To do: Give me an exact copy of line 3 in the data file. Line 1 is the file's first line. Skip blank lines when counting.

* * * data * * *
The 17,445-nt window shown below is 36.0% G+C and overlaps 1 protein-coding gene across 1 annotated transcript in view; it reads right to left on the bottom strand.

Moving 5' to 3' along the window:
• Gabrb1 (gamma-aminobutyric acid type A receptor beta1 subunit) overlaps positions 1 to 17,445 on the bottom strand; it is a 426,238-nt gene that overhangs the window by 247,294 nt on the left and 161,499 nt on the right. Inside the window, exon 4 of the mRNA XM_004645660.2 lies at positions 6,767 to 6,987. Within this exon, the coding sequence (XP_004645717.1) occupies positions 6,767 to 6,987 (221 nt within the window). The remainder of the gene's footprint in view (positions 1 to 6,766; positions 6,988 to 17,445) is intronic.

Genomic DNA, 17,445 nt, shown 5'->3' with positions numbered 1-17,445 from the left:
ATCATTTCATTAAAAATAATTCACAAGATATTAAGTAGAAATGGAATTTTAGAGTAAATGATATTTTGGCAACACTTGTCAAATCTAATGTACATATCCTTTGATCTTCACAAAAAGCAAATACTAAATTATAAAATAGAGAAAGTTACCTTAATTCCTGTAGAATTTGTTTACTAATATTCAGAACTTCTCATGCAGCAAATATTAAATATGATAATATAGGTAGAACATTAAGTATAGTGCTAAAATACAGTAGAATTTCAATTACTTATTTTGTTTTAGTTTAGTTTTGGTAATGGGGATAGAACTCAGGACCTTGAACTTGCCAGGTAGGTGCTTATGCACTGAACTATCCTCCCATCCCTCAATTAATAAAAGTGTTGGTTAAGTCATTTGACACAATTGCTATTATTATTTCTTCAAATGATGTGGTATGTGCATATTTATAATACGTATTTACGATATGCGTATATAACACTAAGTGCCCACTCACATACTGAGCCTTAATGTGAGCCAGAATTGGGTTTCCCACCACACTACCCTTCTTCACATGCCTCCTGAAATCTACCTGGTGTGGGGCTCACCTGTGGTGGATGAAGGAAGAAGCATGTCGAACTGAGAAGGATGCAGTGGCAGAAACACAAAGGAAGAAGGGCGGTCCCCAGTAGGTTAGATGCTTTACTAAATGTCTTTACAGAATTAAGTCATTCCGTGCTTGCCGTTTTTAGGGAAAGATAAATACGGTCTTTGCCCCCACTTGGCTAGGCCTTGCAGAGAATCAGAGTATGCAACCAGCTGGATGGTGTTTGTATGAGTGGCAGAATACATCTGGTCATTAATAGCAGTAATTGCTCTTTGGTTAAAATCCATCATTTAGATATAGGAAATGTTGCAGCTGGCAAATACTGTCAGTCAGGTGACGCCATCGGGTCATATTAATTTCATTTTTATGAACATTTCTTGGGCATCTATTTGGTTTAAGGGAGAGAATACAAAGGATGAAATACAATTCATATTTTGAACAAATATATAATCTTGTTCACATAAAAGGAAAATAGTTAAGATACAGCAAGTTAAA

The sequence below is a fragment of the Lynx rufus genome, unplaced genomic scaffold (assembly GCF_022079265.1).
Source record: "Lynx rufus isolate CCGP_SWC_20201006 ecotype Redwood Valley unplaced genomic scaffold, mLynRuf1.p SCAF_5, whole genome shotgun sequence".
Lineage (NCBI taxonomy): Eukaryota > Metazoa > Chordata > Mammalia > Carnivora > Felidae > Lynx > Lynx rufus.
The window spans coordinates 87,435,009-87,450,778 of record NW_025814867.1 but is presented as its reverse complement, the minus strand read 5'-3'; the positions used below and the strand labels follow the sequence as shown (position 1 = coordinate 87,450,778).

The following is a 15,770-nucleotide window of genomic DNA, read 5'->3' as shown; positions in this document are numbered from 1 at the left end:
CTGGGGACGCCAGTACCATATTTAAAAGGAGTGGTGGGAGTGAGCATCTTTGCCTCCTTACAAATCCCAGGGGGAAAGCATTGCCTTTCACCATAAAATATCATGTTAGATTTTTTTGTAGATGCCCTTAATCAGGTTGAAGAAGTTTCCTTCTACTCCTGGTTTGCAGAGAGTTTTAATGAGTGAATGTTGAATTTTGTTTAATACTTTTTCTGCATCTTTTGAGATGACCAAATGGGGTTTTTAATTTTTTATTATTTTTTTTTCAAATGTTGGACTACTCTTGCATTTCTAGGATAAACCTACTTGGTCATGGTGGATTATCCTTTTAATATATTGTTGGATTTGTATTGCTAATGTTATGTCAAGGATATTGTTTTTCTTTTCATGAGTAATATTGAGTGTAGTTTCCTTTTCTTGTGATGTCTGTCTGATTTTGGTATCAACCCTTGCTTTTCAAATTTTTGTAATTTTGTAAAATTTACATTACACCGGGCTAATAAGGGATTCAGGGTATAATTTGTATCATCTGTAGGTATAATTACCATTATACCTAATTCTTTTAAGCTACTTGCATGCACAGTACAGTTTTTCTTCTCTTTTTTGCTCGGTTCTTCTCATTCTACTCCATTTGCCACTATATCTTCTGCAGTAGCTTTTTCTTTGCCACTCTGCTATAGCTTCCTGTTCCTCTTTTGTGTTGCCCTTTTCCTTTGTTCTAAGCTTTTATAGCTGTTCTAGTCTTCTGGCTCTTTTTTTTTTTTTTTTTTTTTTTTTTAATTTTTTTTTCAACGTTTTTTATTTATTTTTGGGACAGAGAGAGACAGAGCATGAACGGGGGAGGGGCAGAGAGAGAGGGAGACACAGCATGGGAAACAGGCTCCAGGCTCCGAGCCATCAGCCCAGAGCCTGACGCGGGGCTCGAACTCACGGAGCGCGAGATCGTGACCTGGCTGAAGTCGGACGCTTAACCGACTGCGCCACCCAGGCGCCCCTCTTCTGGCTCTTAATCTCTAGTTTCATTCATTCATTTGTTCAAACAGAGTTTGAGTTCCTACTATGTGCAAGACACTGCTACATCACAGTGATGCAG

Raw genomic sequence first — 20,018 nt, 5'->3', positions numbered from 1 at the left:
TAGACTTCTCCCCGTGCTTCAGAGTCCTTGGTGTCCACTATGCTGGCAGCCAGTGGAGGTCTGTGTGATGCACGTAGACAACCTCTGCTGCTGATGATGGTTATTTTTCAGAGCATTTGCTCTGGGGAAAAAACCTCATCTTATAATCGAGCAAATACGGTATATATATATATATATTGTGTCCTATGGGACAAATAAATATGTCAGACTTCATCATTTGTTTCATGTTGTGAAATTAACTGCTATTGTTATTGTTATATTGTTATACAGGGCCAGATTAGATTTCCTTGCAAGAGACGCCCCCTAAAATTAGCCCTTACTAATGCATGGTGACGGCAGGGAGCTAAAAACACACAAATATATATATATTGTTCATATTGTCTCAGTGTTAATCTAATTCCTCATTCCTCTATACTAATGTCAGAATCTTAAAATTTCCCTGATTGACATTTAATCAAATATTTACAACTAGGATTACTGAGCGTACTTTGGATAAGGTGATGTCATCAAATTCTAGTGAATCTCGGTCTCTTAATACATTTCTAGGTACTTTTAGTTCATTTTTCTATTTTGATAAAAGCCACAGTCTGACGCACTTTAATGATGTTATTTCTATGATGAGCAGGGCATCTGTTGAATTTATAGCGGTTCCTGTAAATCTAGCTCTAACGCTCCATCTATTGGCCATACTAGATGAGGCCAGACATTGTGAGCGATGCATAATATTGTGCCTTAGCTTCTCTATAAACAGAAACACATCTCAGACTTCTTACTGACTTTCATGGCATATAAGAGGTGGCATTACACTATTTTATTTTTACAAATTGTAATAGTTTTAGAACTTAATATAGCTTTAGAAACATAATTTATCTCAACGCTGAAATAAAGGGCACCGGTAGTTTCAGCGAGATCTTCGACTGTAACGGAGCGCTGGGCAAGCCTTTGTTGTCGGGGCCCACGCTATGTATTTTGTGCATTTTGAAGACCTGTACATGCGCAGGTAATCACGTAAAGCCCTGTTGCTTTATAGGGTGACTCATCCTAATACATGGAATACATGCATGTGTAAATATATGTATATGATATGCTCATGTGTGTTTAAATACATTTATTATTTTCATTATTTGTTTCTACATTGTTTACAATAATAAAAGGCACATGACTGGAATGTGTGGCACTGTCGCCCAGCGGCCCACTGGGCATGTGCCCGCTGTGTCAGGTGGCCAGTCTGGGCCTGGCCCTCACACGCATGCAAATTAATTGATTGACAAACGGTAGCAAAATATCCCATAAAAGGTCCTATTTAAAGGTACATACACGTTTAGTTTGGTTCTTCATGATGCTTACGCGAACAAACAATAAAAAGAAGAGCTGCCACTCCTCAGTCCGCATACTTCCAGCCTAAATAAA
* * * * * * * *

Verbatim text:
• Gabrb1 (gamma-aminobutyric acid type A receptor beta1 subunit) overlaps positions 1 to 17,445 on the bottom strand; it is a 426,238-nt gene that overhangs the window by 247,294 nt on the left and 161,499 nt on the right. Inside the window, exon 4 of the mRNA XM_004645660.2 lies at positions 6,767 to 6,987. Within this exon, the coding sequence (XP_004645717.1) occupies positions 6,767 to 6,987 (221 nt within the window). The remainder of the gene's footprint in view (positions 1 to 6,766; positions 6,988 to 17,445) is intronic.